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Sharp communication needed for Operation Unified Protector

  • Published
  • By Senior Airman David Dobrydney
  • 313th Air Expeditionary Wing
As part of the NATO-led Operation Unified Protector, 313th Air Expeditionary Wing crews flying air refueling missions work with aircraft from several partner nations.

Good communication is key to the air-refueling process. On any given sortie, tankers might be operating at different altitudes with their receivers following them waiting for fuel.

"Every 2,000 feet you have a tanker and their receivers," said Master Sgt. Chris Meinken, in-flight refueling boom operator deployed here from the 126th Air Refueling Wing at Scott Air Force Base, Ill., who added that it can get very busy.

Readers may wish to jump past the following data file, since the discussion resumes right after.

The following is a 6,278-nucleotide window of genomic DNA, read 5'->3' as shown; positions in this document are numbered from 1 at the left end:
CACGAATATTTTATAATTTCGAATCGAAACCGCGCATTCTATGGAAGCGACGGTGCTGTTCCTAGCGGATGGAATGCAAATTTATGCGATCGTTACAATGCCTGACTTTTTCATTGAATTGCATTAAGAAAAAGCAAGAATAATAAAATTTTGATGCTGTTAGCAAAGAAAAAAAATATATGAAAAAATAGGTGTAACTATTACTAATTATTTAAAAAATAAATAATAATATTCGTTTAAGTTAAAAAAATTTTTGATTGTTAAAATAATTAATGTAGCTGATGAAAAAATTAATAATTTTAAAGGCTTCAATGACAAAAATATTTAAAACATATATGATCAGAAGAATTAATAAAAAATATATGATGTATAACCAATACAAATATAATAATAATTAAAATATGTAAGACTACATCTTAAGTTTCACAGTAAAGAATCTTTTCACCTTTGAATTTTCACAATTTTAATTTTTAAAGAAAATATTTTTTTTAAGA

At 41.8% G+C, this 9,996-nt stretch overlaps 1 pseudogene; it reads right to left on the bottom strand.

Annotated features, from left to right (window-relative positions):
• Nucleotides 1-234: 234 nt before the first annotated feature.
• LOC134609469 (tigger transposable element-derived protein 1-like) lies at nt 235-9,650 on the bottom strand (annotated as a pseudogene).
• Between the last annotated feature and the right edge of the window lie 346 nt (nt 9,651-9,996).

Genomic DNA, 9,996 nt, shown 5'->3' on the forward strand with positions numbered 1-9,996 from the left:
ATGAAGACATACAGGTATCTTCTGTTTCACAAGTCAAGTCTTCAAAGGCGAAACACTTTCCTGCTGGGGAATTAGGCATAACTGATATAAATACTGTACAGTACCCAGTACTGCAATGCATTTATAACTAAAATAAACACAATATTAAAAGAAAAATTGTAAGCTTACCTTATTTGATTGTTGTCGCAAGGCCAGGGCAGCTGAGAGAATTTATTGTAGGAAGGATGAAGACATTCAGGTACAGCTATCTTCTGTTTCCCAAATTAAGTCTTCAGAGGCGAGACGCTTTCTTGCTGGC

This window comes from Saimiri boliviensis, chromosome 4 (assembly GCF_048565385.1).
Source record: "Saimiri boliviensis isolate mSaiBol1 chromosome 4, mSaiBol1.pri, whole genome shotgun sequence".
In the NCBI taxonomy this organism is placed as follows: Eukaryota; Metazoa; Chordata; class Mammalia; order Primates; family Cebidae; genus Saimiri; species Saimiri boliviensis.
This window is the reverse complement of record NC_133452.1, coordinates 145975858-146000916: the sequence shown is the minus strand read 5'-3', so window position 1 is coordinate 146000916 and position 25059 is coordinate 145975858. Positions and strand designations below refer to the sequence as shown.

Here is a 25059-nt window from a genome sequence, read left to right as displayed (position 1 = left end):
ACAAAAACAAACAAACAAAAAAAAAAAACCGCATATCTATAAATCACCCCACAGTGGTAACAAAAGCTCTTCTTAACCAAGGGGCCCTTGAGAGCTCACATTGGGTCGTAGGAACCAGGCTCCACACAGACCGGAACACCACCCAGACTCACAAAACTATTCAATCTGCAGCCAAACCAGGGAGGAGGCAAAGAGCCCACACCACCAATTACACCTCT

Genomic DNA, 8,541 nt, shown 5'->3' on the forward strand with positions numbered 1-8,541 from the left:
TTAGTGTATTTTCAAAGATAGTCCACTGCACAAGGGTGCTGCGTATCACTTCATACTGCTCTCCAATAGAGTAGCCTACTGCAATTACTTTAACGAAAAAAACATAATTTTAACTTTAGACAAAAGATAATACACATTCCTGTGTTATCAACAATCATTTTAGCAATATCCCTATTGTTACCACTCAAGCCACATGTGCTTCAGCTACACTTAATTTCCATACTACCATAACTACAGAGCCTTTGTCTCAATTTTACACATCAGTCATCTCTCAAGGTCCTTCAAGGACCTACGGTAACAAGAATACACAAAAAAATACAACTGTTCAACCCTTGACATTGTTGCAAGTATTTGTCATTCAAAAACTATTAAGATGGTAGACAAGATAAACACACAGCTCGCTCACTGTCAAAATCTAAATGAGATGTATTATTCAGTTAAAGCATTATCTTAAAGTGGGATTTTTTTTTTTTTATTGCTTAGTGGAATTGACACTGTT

Capt. Viveca Lane, a pilot deployed from the 126th ARW, said even if other pilots aren't directly speaking to her aircraft, the radio calls are tools to make sure everyone stays safe.

"It's imperative that everyone is speaking clearly," she said.

Captain Lane has a closer tie to some of those allied pilots than many of her fellow Airmen. Although she was born in America, her mother is a Danish citizen. Following her parents' divorce, Captain Lane and her sister alternated living with their mother in her native country and her father in America.

Living in Denmark afforded Captain Lane the opportunity to become fluent in Danish, as well as gain a passing knowledge of the Norwegian and Swedish languages.

On a mission April 10, Captain Lane and her crew refueled aircraft from the Royal Norwegian and Royal Netherlands air forces. Following every fuel transfer, the tanker crew gives the receiver an offloading report and clears them to proceed to their next area of responsibility.

Even though English is the official aeronautical language according to the International Civil Aviation Organization, Captain Lane gave the Norwegian pilots' report in their native tongue.

"It was just to be fun, and they came back in Norwegian," she said. "It's building a good rapport."